In general, the auditor identified no reportable differences as a result of applying the majority of the procedures. However, the auditor reported some differences as a result of applying procedures relating to life-insurance and health-benefit elections, contributions, and withholdings; the Semiannual Headcount Report; and accounting codes and the official duty stations of employees with Combined Federal Campaign deductions.
Independent Auditor’s Report on the U.S. Department of State 2013 and 2012 Closing Package Financial Statements (AUD-FM-14-09) An independent external auditor reviewed the Department’s closing-package financial statements as of the end of fiscal years 2012 and 2013. The auditor found that, in accordance with accounting principles generally accepted in the United States of America, the closing-package financial statements presented fairly, in all material respects, the financial position of the Department, its net costs and changes in net position, as the years ended on September 30. The auditor identified no material weaknesses in internal control over the financial reporting process for the closingpackage financial statements, and the auditor’s tests for compliance with Department of the Treasury requirements disclosed no instances of noncompliance that were required to be reported.
14 Independent Auditor’s Report on the U.S. Department of State 2013 and 2012 Financial Statements (AUD-FM-14-10) An independent external auditor reviewed the Department’s closing-package financial statements as of the end of fiscal years 2012 and 2013. The auditor found that, in accordance with accounting principles generally accepted in the United States of America, the closing-package financial statements presented fairly, in all material respects, the financial position of the Department, its net costs and changes in net position and budgetary resources, as the years ended on September 30.
The auditor found certain reportable deficiencies in internal control. Specifically, the auditor found significant deficiencies in the internal control over financial reporting, property and equipment, budgetary accounting, unliquidated obligations, Foreign Service Retirement and Disability Fund data, and information technology. The auditor also found instances of noncompliance with certain provisions of laws, regulations, contracts, and grant agreements, including instances in which the Department’s financial management systems did not substantially comply with the requirements of the Federal Financial Management Improvement Act.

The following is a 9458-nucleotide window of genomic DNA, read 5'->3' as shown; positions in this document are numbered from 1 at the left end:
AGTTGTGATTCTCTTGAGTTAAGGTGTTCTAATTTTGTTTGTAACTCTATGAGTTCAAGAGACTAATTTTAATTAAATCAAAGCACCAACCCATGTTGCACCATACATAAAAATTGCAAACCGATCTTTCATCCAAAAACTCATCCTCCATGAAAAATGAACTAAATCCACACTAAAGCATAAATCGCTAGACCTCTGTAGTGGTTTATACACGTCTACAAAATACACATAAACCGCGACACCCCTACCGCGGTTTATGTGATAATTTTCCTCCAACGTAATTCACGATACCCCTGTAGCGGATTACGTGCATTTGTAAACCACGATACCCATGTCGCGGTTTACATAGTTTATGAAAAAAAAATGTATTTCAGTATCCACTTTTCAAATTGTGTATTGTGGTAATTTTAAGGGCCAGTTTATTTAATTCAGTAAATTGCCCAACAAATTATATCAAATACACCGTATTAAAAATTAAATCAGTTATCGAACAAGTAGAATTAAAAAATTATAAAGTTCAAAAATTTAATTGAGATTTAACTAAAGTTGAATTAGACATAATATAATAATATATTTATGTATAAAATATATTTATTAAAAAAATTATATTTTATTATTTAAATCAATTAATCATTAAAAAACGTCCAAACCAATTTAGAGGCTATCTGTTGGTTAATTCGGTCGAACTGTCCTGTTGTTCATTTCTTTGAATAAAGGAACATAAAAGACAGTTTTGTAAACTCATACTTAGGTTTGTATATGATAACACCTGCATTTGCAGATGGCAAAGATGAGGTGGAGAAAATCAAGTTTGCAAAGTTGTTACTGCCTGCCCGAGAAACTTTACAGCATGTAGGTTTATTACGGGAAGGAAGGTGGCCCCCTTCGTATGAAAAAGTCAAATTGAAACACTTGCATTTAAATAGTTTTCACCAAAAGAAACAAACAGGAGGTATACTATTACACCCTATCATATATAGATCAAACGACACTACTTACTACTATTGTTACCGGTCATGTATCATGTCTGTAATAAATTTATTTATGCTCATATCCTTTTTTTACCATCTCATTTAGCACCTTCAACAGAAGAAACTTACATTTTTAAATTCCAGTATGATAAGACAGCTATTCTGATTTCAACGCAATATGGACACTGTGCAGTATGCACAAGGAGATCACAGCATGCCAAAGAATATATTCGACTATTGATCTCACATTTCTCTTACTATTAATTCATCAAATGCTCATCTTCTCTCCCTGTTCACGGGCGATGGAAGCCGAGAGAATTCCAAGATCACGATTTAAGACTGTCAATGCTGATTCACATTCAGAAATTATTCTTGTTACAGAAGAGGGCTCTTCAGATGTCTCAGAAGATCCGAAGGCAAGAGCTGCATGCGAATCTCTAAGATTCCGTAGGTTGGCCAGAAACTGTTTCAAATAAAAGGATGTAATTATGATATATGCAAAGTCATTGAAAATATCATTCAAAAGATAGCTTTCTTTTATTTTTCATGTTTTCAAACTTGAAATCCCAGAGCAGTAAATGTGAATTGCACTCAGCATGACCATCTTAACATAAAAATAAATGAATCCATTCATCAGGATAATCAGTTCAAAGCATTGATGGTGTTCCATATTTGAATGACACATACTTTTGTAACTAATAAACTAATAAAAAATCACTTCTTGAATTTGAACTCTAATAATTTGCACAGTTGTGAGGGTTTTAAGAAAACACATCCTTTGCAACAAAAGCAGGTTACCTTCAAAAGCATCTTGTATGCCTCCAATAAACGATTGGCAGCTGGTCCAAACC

Independent Auditor’s Report on the International Boundary and Water Commission, United States and Mexico, U.S. Section, 2013 and 2012 Financial Statements (AUD-FM-14-12) An independent external auditor reviewed the International Boundary and Water Commission, United States and Mexico, U.S. Section (USIBWC) consolidated financial statements as of the end of fiscal years 2012 and 2013. The auditor found that, in accordance with accounting principles generally accepted in the United States of America, the consolidated financial statements presented fairly, in all material respects, the financial position of the Department, its net costs and changes in net position and budgetary resources, as the years ended on September 30.
The auditor found certain reportable deficiencies in internal control over financial reporting. Specifically, the auditor found significant deficiencies in the internal control over information technology and property and equipment.
Management Letter Related to the Audit of the International Boundary and Water Commission, United States and Mexico, U.S. Section, FY 2013 Financial Statements (AUD-FM-14-13) During the audit of USIBWC’s 2013 financial statements, the independent external auditor identified internal control weaknesses relating to obligation validity and environmental liabilities. The external auditor recommended that USIBWC take appropriate action to address these weaknesses.
15 Audit of the Process to Request and Prioritize Physical Security-Related Activities at Overseas Posts (AUD-FM-14-17) The Secretary of State has responsibility for the protection of more than 86,000 U.S. Government employees from more than 30 agencies who work or live in Government-owned or long-term leased buildings in overseas locations. A fundamental component of protecting these employees is maintaining sufficient physical security at these locations. OIG contracted with an independent external auditor to
accomplish the following: